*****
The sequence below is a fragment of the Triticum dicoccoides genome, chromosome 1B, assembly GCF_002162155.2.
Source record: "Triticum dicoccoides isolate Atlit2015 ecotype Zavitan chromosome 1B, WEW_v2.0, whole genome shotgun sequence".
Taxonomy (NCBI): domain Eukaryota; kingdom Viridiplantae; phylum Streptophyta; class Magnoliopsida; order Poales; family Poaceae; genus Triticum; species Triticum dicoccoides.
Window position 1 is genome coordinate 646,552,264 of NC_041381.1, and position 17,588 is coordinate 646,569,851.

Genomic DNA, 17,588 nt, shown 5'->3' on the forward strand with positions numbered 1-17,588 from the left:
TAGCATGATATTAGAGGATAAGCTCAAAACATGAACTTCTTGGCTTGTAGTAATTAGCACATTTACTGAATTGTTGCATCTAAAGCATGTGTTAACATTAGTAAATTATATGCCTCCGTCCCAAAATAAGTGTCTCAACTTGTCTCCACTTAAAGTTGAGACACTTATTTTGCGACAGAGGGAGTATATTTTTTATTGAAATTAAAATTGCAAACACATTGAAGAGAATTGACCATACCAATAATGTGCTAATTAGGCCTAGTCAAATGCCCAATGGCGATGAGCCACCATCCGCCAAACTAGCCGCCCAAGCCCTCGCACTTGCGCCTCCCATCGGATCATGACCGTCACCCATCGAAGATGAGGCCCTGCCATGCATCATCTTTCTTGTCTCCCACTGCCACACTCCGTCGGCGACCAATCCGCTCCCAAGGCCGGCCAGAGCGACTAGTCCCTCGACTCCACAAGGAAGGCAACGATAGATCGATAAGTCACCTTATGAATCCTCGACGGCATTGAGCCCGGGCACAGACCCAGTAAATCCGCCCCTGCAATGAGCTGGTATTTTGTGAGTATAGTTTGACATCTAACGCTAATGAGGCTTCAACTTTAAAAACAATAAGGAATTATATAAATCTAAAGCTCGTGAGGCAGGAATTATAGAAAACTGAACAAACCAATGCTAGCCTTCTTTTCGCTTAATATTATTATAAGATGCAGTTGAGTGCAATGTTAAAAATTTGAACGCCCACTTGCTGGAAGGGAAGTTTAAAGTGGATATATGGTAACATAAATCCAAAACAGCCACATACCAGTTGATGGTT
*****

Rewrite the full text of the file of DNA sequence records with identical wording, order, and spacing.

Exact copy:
The sequence below is a fragment of the Triticum dicoccoides genome, chromosome 1B, assembly GCF_002162155.2.
Source record: "Triticum dicoccoides isolate Atlit2015 ecotype Zavitan chromosome 1B, WEW_v2.0, whole genome shotgun sequence".
Taxonomy (NCBI): domain Eukaryota; kingdom Viridiplantae; phylum Streptophyta; class Magnoliopsida; order Poales; family Poaceae; genus Triticum; species Triticum dicoccoides.
Window position 1 is genome coordinate 646,552,264 of NC_041381.1, and position 17,588 is coordinate 646,569,851.

Genomic DNA, 17,588 nt, shown 5'->3' on the forward strand with positions numbered 1-17,588 from the left:
TAGCATGATATTAGAGGATAAGCTCAAAACATGAACTTCTTGGCTTGTAGTAATTAGCACATTTACTGAATTGTTGCATCTAAAGCATGTGTTAACATTAGTAAATTATATGCCTCCGTCCCAAAATAAGTGTCTCAACTTGTCTCCACTTAAAGTTGAGACACTTATTTTGCGACAGAGGGAGTATATTTTTTATTGAAATTAAAATTGCAAACACATTGAAGAGAATTGACCATACCAATAATGTGCTAATTAGGCCTAGTCAAATGCCCAATGGCGATGAGCCACCATCCGCCAAACTAGCCGCCCAAGCCCTCGCACTTGCGCCTCCCATCGGATCATGACCGTCACCCATCGAAGATGAGGCCCTGCCATGCATCATCTTTCTTGTCTCCCACTGCCACACTCCGTCGGCGACCAATCCGCTCCCAAGGCCGGCCAGAGCGACTAGTCCCTCGACTCCACAAGGAAGGCAACGATAGATCGATAAGTCACCTTATGAATCCTCGACGGCATTGAGCCCGGGCACAGACCCAGTAAATCCGCCCCTGCAATGAGCTGGTATTTTGTGAGTATAGTTTGACATCTAACGCTAATGAGGCTTCAACTTTAAAAACAATAAGGAATTATATAAATCTAAAGCTCGTGAGGCAGGAATTATAGAAAACTGAACAAACCAATGCTAGCCTTCTTTTCGCTTAATATTATTATAAGATGCAGTTGAGTGCAATGTTAAAAATTTGAACGCCCACTTGCTGGAAGGGAAGTTTAAAGTGGATATATGGTAACATAAATCCAAAACAGCCACATACCAGTTGATGGTT